Mr. Musk has defied conventional automotive industry wisdom during the past 16 years by demonstrating that hundreds of thousands of people were willing to pay a premium for electric cars. When Tesla first revealed the Model S large sedan in 2009, there was uncertainty over how large the market would be for an electric car. Mr. Musk proved customers could be won over.
But the jury is out on whether pickup buyers will be lured by environmental credentials and drawn away from models offered by incumbents in one of the most fiercely competitive segments in the U.S.
The pickup market has long been a tempting segment for auto makers eyeing the success it has brought for Ford and General Motors Co. But the success has proved challenging to replicate.
Customers of GM, Ford and Fiat Chrysler Automobiles NV's Ram pickups have shown more brand loyalty than the typical sedan buyer. Almost 70% of Ford truck buyers, for example, returned for their next truck purchases, in the most recent survey of vehicle buyers conducted by market researcher Strategic Vision. That compares with 51% of Ford car buyers doing the same. By comparison, 34% of Nissan Motor Co. buyers bought another truck from the Japanese brand.
Tesla could be "at a major disadvantage because they would end up competing with themselves for those that are buying on prestige, while those who want a truck-truck -- rather than a sport-truck -- would look to others to provide that type of vehicle," said Alexander Edwards, president of Strategic Vision.
Tesla isn't alone in betting that the time for an electric pickup is right. Rivian, a startup based in suburban Detroit, has been working for years on an electric truck. It plans to begin production in 2020 of a version with a price starting at $69,000. The company says the truck will have a range of 400 miles on a single charge. It revealed the vehicle at the Los Angeles Auto Show last year and has since received investments from Amazon.com Inc. and Ford, which is also working on its own electric truck.
Rival trucks had doors that "might as well be made of tissue paper," he said. "When you say something's 'built tough' that's what we mean," he said in a swipe at Ford's slogan "Built Ford Tough."
The high-end Tesla pickup would be able to tow 14,000 pounds, Mr. Musk said. Ford offers an F-150 with a maximum tow rating of 13,200 pounds. In July, Ford showed off a prototype version of its electric truck, currently under development, towing a train weighing more than 1 million pounds. On Thursday night, Mr. Musk showed a video of his truck winning a tug of war with a Ford truck.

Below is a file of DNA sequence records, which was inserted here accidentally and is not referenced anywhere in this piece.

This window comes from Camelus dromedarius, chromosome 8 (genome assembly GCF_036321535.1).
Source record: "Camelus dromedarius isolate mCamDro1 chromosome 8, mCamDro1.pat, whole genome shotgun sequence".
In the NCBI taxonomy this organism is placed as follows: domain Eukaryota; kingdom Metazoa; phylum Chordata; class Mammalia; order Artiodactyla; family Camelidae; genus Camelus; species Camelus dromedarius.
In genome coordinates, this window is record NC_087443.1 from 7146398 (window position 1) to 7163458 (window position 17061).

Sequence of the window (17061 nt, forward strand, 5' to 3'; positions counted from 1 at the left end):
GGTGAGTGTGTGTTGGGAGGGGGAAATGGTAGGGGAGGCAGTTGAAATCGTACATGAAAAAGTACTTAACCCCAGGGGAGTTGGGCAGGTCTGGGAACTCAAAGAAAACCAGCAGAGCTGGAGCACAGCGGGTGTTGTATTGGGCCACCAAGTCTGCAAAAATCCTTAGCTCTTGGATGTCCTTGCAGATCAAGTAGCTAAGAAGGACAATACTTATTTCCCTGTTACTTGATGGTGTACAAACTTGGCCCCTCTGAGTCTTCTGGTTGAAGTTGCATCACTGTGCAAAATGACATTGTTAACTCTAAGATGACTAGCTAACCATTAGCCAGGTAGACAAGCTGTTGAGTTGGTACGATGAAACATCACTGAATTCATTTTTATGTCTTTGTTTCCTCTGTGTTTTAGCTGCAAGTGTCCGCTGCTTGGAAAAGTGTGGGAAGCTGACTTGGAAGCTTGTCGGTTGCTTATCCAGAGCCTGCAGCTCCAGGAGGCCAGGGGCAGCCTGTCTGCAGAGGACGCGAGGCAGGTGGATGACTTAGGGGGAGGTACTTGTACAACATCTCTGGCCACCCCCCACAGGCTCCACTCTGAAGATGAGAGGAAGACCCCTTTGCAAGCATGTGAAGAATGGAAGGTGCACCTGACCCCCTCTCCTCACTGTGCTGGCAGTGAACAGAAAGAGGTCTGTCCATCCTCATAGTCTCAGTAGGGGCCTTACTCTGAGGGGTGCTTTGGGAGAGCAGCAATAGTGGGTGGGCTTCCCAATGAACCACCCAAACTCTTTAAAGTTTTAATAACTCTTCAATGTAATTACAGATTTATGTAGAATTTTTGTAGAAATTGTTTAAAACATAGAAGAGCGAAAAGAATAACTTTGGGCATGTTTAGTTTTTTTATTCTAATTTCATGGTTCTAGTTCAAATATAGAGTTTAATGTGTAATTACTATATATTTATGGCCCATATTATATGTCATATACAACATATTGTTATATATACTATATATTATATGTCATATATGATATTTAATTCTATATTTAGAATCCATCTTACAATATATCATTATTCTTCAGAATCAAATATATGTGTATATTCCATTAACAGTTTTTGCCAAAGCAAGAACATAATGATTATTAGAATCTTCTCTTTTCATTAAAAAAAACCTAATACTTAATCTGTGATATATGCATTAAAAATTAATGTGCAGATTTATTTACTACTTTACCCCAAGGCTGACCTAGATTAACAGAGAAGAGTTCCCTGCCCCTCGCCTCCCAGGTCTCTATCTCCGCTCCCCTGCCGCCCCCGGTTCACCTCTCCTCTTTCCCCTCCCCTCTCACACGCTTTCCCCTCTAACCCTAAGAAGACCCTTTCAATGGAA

Earlier this week, Ford shrugged off Mr. Musk's previous claims about the new vehicle outperforming a Ford pickup. "We've heard that before a few times in our 42 years as America's undisputed truck leader with Ford F-series," said Michael Levine, a Ford spokesman.
Paying for Mr. Musk's vision has been a challenge for Tesla amid repeated concerns about the company's small reserve of cash. Mr. Musk bought himself some breathing room earlier this year when Tesla raised more than $2 billion in new equity and debt and returned the company to being cash-flow-positive in the third quarter. Still, investors will be looking for details on how Mr. Musk plans to pay for another product and where he expects to build the vehicle.
Cracking the pickup segment comes with financial appeal for Tesla.
Large trucks accounted for 36% of Ford's North America unit sales last year, while those trucks generated 70% of the region's profit, Barclays PLC said.
That is, in part, because auto makers are able to charge so much more for these vehicles, with customers paying for performance features and creature comforts. The average new vehicle sold in the U.S. in October for $37,886. That month full-size pickups had average transaction prices of $50,496, greater than entry-level luxury sedans and SUVs, according to Edmunds, a website that tracks car sales.
Write to Tim Higgins at Tim.Higgins@WSJ.com and Heather Somerville at Heather.Somerville@wsj.com
(END) Dow Jones Newswires
November 22, 2019 02:47 ET (07:47 GMT)
Copyright (c) 2019 Dow Jones & Company, Inc.